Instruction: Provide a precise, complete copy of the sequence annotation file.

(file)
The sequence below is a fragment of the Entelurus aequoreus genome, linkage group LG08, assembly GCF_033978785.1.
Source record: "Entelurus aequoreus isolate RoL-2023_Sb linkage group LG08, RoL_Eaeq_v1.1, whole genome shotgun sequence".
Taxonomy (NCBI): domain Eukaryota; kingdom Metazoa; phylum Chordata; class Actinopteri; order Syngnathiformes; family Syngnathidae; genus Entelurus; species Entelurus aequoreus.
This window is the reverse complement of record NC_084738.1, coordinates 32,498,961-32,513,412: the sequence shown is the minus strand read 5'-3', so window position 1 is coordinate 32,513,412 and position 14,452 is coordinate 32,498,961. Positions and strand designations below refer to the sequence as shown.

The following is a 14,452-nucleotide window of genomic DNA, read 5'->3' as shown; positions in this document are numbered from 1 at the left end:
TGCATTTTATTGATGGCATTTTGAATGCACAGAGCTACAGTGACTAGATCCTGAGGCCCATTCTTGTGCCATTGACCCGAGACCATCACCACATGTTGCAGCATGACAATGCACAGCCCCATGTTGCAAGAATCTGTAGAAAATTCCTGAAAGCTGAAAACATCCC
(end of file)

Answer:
The sequence below is a fragment of the Entelurus aequoreus genome, linkage group LG08, assembly GCF_033978785.1.
Source record: "Entelurus aequoreus isolate RoL-2023_Sb linkage group LG08, RoL_Eaeq_v1.1, whole genome shotgun sequence".
Taxonomy (NCBI): domain Eukaryota; kingdom Metazoa; phylum Chordata; class Actinopteri; order Syngnathiformes; family Syngnathidae; genus Entelurus; species Entelurus aequoreus.
This window is the reverse complement of record NC_084738.1, coordinates 32,498,961-32,513,412: the sequence shown is the minus strand read 5'-3', so window position 1 is coordinate 32,513,412 and position 14,452 is coordinate 32,498,961. Positions and strand designations below refer to the sequence as shown.

The following is a 14,452-nucleotide window of genomic DNA, read 5'->3' as shown; positions in this document are numbered from 1 at the left end:
TGCATTTTATTGATGGCATTTTGAATGCACAGAGCTACAGTGACTAGATCCTGAGGCCCATTCTTGTGCCATTGACCCGAGACCATCACCACATGTTGCAGCATGACAATGCACAGCCCCATGTTGCAAGAATCTGTAGAAAATTCCTGAAAGCTGAAAACATCCC